Logarithmic time cost optimal parallel sorting is not yet fast in practice
 August), Dept. of Computer Science, Brown University
, 1990
"... When looking for new and faster parallel sorting algorithms for use in massively parallel systems it is tempting to investigate promising alternatives from the large body of research doneon parallel sorting in the eld of theoretical computer science. Such \theoretical " algorithms are mainly describ ..."
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Cited by 14 (3 self)
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When looking for new and faster parallel sorting algorithms for use in massively parallel systems it is tempting to investigate promising alternatives from the large body of research doneon parallel sorting in the eld of theoretical computer science. Such \theoretical " algorithms are mainly described for the PRAM (Parallel Random Access Machine) model of computation [13, 26]. This paper shows how this kind of investigation can be done on a simple but versatile environment forprogramming and measuring of PRAM algorithms [18, 19]. The practical value of Cole's Parallel Merge Sort algorithm [10,11] have beeninvestigated by comparing it with Batcher's bitonic sorting [5]. The O(log n) time consumption of Cole's algorithm implies that it must be faster than bitonic sorting which is O(log 2 n) timeif n is large enough. However, we havefound that bitonic sorting is faster as long as n is less than 1:2 1021, i.e. more than 1 Giga Tera items!. Consequently, Cole's logarithmic time algorithm is not fast in practice. 1Introduction and Motivation The work reported in this paper is an attempt to lessen the gap between theory and practice within the eld of parallel computing. Within theoretical computer science, parallel algorithms are mainly compared by using asymptotical analysis (Onotation). This paper gives an example on how the analysis of implemented algorithms on nite problems provides new and more practically oriented results than those traditionally obtained by asymptotical analysis. Parallel Complexity TheoryA Rich Source for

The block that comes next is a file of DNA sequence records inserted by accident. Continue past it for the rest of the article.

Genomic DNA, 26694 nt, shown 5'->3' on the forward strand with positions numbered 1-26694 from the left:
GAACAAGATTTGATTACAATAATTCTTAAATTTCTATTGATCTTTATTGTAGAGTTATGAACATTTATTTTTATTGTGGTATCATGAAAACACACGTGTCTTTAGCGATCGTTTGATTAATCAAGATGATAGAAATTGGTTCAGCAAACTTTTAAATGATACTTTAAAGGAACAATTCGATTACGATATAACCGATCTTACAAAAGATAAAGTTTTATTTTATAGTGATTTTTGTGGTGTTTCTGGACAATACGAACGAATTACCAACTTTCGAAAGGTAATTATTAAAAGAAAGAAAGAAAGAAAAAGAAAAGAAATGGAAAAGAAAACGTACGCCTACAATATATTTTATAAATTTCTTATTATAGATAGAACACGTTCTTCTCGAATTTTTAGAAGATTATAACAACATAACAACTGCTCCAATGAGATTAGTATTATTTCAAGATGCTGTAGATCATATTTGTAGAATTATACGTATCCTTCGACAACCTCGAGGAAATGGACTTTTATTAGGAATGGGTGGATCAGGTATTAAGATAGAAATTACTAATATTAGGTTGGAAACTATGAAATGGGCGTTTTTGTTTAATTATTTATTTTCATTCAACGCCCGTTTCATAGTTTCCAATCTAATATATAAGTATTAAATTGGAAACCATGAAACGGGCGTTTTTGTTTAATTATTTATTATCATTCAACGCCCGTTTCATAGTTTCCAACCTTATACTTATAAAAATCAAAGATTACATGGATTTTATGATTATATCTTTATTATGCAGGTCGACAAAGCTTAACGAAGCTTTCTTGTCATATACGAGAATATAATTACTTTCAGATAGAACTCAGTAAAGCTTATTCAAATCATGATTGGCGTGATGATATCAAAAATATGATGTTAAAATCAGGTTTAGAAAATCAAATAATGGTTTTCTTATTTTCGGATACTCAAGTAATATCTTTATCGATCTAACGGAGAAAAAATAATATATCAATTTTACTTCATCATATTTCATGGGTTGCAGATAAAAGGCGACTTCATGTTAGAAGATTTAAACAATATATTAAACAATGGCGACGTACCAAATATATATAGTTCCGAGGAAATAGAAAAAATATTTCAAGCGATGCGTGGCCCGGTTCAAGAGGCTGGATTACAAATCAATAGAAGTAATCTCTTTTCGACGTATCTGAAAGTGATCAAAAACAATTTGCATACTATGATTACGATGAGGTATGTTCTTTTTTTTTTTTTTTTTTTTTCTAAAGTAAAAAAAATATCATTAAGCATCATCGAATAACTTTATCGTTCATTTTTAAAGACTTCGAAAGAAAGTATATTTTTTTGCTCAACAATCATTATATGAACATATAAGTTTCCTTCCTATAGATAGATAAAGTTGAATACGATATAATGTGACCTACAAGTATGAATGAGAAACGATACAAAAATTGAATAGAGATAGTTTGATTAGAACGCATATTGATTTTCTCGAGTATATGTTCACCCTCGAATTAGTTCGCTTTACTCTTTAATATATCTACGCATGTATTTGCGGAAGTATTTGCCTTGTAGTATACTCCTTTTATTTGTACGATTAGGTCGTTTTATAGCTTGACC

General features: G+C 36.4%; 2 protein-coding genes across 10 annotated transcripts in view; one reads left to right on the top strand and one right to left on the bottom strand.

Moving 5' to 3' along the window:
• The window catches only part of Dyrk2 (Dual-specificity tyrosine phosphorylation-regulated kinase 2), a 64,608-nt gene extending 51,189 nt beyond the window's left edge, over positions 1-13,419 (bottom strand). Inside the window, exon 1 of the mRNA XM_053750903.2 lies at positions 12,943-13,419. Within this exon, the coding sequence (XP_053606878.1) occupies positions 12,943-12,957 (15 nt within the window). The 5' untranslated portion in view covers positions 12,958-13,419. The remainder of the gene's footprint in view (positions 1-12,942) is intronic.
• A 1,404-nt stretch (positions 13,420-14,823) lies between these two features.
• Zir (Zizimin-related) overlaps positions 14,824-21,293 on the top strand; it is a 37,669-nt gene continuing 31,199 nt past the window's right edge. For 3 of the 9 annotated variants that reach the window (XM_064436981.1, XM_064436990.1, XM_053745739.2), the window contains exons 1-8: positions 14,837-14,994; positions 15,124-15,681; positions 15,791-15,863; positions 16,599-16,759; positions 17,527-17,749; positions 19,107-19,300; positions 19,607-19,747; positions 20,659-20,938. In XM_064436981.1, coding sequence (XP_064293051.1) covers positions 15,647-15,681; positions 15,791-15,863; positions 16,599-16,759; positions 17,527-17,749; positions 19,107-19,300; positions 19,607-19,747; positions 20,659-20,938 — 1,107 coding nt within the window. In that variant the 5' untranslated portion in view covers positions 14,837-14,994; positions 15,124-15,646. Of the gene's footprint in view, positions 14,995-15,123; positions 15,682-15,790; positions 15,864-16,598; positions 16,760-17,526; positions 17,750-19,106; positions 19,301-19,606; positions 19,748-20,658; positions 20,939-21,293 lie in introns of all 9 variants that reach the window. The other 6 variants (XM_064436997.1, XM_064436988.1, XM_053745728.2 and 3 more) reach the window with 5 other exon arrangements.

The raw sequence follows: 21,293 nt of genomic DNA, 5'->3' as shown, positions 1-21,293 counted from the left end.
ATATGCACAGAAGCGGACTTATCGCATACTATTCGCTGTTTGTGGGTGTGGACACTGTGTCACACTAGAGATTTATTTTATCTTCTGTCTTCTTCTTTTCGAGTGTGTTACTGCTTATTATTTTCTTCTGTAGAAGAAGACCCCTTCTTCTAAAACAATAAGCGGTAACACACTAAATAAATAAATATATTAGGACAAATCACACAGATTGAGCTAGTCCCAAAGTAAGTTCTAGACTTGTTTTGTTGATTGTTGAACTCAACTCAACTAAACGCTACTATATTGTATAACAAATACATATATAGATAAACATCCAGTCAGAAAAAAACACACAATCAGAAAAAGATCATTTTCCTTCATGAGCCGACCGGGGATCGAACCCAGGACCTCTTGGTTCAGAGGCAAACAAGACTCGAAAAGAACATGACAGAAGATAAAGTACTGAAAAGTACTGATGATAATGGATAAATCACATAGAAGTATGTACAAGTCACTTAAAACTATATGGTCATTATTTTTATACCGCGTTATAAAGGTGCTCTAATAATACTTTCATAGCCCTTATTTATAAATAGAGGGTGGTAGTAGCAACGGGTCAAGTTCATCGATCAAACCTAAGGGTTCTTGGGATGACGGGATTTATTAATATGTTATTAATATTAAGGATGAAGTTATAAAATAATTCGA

Communicable Memory and Lazy Barriers for Bulk Synchronous Parallelism in BSPk
, 1996
"... Communication and synchronization stand as the dual bottlenecks in the performance of parallel systems, and especially those that attempt to alleviate the programming burden by incurring overhead in these two domains. We formulate the notions of communicable memory and lazy barriers to help achi ..."
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Cited by 13 (1 self)